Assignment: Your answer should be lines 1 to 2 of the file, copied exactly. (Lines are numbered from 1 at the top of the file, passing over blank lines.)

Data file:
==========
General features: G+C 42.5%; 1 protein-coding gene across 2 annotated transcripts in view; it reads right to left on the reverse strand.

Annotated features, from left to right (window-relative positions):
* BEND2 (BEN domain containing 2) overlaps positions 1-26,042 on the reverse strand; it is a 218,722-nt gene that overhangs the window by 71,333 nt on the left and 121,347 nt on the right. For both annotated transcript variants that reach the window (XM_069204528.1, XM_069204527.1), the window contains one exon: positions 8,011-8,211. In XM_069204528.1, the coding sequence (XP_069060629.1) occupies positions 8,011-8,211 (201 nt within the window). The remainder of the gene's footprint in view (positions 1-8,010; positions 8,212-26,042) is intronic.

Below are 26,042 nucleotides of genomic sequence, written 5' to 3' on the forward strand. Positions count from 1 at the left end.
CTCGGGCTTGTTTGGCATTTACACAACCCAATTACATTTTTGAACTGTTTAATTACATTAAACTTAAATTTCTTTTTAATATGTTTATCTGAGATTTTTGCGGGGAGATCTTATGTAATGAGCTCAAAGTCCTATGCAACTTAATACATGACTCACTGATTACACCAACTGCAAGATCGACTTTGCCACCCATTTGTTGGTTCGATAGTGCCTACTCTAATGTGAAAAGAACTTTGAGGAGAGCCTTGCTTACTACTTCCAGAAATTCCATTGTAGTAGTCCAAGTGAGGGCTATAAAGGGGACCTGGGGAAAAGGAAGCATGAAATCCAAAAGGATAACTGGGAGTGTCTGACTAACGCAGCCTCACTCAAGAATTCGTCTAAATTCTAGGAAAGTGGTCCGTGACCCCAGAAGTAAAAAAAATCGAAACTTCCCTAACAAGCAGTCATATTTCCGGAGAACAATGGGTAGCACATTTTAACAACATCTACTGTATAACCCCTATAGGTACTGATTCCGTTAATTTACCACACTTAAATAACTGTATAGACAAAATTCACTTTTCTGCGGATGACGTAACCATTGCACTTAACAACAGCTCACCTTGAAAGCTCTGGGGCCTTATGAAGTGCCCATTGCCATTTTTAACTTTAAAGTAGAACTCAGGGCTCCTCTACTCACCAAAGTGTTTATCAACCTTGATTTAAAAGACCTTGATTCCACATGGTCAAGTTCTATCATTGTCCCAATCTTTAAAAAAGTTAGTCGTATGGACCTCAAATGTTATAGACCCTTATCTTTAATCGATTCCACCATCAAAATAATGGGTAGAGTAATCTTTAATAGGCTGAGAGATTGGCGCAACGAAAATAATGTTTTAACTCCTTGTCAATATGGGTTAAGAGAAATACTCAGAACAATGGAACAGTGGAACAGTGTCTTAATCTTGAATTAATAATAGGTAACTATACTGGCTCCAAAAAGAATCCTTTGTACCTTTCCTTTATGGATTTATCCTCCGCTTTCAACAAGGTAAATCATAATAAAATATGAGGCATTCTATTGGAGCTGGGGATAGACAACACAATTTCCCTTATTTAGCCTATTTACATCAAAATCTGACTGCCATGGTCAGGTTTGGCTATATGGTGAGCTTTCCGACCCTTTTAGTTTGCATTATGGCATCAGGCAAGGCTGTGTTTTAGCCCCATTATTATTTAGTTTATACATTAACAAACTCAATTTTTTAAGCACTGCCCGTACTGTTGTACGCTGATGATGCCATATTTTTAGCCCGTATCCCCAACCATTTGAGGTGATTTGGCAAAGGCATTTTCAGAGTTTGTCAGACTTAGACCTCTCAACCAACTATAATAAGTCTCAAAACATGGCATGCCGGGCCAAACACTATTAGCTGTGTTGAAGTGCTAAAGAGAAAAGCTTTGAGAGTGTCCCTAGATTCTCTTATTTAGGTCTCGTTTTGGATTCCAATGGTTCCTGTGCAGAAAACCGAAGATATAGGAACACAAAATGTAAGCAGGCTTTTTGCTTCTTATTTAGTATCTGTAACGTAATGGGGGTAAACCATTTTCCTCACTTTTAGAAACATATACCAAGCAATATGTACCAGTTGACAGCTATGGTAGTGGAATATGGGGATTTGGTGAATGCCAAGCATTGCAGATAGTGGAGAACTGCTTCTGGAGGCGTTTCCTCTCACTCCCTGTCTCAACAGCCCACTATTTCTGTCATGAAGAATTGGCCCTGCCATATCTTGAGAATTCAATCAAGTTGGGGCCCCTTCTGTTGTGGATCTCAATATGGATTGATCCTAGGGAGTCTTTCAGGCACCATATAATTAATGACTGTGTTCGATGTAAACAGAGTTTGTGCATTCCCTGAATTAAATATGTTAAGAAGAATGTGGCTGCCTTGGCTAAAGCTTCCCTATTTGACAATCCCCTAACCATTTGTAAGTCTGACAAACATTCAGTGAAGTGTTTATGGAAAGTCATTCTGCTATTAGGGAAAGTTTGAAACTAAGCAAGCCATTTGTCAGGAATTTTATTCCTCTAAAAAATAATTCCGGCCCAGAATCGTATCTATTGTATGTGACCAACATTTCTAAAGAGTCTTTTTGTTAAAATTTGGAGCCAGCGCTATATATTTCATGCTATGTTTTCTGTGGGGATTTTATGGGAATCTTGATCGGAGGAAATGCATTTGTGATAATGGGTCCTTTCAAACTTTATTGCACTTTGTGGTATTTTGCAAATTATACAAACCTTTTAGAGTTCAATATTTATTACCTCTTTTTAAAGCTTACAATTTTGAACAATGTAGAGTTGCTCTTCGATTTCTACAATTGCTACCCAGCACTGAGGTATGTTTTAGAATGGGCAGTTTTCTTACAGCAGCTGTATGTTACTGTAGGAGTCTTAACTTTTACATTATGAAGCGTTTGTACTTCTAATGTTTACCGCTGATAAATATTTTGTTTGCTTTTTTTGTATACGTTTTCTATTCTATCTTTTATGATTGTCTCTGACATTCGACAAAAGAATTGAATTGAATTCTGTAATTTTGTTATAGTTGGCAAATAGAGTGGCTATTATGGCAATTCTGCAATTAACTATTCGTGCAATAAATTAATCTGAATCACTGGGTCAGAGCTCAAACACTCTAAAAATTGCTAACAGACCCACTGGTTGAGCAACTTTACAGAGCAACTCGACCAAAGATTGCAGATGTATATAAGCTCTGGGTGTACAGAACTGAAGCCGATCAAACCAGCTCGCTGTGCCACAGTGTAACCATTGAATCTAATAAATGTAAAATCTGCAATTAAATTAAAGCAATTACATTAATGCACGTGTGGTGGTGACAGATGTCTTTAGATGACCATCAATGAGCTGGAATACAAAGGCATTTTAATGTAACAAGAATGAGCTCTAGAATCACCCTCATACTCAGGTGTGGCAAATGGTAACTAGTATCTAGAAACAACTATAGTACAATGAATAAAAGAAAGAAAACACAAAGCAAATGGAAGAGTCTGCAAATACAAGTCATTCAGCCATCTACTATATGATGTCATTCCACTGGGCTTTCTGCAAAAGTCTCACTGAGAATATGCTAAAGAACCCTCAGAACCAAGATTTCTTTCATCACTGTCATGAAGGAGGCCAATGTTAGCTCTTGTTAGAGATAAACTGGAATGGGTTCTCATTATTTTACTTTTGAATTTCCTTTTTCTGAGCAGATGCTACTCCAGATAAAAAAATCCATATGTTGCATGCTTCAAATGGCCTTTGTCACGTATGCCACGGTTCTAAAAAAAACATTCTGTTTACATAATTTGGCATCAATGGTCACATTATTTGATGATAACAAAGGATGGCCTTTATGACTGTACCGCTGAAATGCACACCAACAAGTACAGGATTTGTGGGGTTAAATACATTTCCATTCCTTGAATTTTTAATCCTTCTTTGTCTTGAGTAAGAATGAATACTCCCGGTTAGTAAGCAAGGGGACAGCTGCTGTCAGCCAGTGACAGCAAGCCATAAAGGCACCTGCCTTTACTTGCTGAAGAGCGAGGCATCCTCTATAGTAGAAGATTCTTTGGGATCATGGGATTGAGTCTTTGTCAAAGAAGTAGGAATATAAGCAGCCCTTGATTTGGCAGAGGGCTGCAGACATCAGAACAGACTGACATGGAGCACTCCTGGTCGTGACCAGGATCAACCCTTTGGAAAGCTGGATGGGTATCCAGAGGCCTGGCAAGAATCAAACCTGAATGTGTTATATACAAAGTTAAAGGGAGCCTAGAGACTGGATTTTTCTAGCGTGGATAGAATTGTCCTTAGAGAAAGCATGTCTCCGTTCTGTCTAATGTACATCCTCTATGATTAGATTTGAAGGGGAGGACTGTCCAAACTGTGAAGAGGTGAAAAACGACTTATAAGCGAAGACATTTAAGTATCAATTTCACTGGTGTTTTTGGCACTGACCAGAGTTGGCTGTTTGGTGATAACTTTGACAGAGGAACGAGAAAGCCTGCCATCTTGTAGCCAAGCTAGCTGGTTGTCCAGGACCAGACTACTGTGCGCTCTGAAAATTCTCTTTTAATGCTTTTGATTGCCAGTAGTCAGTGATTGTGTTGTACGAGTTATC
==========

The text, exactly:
General features: G+C 42.5%; 1 protein-coding gene across 2 annotated transcripts in view; it reads right to left on the reverse strand.

Annotated features, from left to right (window-relative positions):